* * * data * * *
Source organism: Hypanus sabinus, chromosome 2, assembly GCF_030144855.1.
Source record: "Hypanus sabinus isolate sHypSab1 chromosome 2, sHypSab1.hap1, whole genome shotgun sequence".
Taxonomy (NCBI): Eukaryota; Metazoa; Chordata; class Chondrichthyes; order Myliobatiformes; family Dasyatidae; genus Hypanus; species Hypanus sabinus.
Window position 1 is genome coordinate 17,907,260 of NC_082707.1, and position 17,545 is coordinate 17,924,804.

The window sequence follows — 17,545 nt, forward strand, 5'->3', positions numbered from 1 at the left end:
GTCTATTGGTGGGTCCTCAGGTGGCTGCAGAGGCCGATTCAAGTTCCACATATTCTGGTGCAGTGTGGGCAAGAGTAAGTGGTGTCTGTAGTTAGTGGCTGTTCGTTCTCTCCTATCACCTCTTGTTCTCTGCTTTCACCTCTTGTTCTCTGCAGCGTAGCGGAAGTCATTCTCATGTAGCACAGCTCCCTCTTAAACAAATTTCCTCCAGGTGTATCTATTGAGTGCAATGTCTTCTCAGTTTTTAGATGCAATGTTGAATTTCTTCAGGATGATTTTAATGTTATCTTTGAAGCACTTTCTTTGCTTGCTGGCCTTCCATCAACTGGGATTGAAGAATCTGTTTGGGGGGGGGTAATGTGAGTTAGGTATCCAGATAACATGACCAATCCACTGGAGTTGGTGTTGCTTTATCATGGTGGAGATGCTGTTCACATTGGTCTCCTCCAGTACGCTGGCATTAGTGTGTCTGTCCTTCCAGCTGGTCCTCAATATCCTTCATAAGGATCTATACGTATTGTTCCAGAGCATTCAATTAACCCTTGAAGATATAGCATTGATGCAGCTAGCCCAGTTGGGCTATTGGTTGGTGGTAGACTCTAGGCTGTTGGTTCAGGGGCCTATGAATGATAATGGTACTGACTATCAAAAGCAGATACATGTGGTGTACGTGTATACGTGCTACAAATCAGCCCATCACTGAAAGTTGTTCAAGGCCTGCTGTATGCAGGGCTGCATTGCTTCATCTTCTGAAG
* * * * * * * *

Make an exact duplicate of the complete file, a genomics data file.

Source organism: Hypanus sabinus, chromosome 2, assembly GCF_030144855.1.
Source record: "Hypanus sabinus isolate sHypSab1 chromosome 2, sHypSab1.hap1, whole genome shotgun sequence".
Taxonomy (NCBI): Eukaryota; Metazoa; Chordata; class Chondrichthyes; order Myliobatiformes; family Dasyatidae; genus Hypanus; species Hypanus sabinus.
Window position 1 is genome coordinate 17,907,260 of NC_082707.1, and position 17,545 is coordinate 17,924,804.

The window sequence follows — 17,545 nt, forward strand, 5'->3', positions numbered from 1 at the left end:
GTCTATTGGTGGGTCCTCAGGTGGCTGCAGAGGCCGATTCAAGTTCCACATATTCTGGTGCAGTGTGGGCAAGAGTAAGTGGTGTCTGTAGTTAGTGGCTGTTCGTTCTCTCCTATCACCTCTTGTTCTCTGCTTTCACCTCTTGTTCTCTGCAGCGTAGCGGAAGTCATTCTCATGTAGCACAGCTCCCTCTTAAACAAATTTCCTCCAGGTGTATCTATTGAGTGCAATGTCTTCTCAGTTTTTAGATGCAATGTTGAATTTCTTCAGGATGATTTTAATGTTATCTTTGAAGCACTTTCTTTGCTTGCTGGCCTTCCATCAACTGGGATTGAAGAATCTGTTTGGGGGGGGGTAATGTGAGTTAGGTATCCAGATAACATGACCAATCCACTGGAGTTGGTGTTGCTTTATCATGGTGGAGATGCTGTTCACATTGGTCTCCTCCAGTACGCTGGCATTAGTGTGTCTGTCCTTCCAGCTGGTCCTCAATATCCTTCATAAGGATCTATACGTATTGTTCCAGAGCATTCAATTAACCCTTGAAGATATAGCATTGATGCAGCTAGCCCAGTTGGGCTATTGGTTGGTGGTAGACTCTAGGCTGTTGGTTCAGGGGCCTATGAATGATAATGGTACTGACTATCAAAAGCAGATACATGTGGTGTACGTGTATACGTGCTACAAATCAGCCCATCACTGAAAGTTGTTCAAGGCCTGCTGTATGCAGGGCTGCATTGCTTCATCTTCTGAAG